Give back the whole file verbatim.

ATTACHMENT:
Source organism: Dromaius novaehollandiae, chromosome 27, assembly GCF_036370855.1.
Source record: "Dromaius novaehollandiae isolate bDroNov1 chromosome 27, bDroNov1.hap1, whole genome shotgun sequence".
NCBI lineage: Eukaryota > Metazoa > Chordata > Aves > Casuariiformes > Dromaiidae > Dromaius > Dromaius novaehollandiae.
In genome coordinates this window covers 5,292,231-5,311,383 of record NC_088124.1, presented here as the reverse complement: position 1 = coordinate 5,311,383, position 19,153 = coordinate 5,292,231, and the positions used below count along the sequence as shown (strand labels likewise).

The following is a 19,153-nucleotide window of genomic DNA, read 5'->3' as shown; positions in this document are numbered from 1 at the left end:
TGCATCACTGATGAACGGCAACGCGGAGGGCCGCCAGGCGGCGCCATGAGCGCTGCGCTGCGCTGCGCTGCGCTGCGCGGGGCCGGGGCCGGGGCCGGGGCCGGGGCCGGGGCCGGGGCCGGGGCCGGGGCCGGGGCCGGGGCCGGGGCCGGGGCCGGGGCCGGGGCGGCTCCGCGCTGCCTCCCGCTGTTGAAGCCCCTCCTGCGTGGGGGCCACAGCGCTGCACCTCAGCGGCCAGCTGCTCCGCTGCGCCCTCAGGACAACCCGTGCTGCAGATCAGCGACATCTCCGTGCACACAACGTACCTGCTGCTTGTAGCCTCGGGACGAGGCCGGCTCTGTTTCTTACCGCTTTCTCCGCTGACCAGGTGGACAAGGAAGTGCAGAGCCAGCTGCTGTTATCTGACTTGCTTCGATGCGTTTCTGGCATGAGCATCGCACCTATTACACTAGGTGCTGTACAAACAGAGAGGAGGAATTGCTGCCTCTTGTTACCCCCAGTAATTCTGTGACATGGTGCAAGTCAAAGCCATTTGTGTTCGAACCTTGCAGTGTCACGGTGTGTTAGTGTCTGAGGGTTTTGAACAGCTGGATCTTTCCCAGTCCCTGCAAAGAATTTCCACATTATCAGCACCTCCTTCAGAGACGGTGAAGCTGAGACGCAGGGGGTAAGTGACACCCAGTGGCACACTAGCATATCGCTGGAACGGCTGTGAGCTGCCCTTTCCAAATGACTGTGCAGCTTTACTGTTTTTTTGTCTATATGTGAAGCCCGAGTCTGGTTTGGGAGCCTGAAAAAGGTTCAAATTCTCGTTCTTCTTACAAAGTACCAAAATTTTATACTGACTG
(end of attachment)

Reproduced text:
Source organism: Dromaius novaehollandiae, chromosome 27, assembly GCF_036370855.1.
Source record: "Dromaius novaehollandiae isolate bDroNov1 chromosome 27, bDroNov1.hap1, whole genome shotgun sequence".
NCBI lineage: Eukaryota > Metazoa > Chordata > Aves > Casuariiformes > Dromaiidae > Dromaius > Dromaius novaehollandiae.
In genome coordinates this window covers 5,292,231-5,311,383 of record NC_088124.1, presented here as the reverse complement: position 1 = coordinate 5,311,383, position 19,153 = coordinate 5,292,231, and the positions used below count along the sequence as shown (strand labels likewise).

The following is a 19,153-nucleotide window of genomic DNA, read 5'->3' as shown; positions in this document are numbered from 1 at the left end:
TGCATCACTGATGAACGGCAACGCGGAGGGCCGCCAGGCGGCGCCATGAGCGCTGCGCTGCGCTGCGCTGCGCTGCGCGGGGCCGGGGCCGGGGCCGGGGCCGGGGCCGGGGCCGGGGCCGGGGCCGGGGCCGGGGCCGGGGCCGGGGCCGGGGCCGGGGCCGGGGCGGCTCCGCGCTGCCTCCCGCTGTTGAAGCCCCTCCTGCGTGGGGGCCACAGCGCTGCACCTCAGCGGCCAGCTGCTCCGCTGCGCCCTCAGGACAACCCGTGCTGCAGATCAGCGACATCTCCGTGCACACAACGTACCTGCTGCTTGTAGCCTCGGGACGAGGCCGGCTCTGTTTCTTACCGCTTTCTCCGCTGACCAGGTGGACAAGGAAGTGCAGAGCCAGCTGCTGTTATCTGACTTGCTTCGATGCGTTTCTGGCATGAGCATCGCACCTATTACACTAGGTGCTGTACAAACAGAGAGGAGGAATTGCTGCCTCTTGTTACCCCCAGTAATTCTGTGACATGGTGCAAGTCAAAGCCATTTGTGTTCGAACCTTGCAGTGTCACGGTGTGTTAGTGTCTGAGGGTTTTGAACAGCTGGATCTTTCCCAGTCCCTGCAAAGAATTTCCACATTATCAGCACCTCCTTCAGAGACGGTGAAGCTGAGACGCAGGGGGTAAGTGACACCCAGTGGCACACTAGCATATCGCTGGAACGGCTGTGAGCTGCCCTTTCCAAATGACTGTGCAGCTTTACTGTTTTTTTGTCTATATGTGAAGCCCGAGTCTGGTTTGGGAGCCTGAAAAAGGTTCAAATTCTCGTTCTTCTTACAAAGTACCAAAATTTTATACTGACTG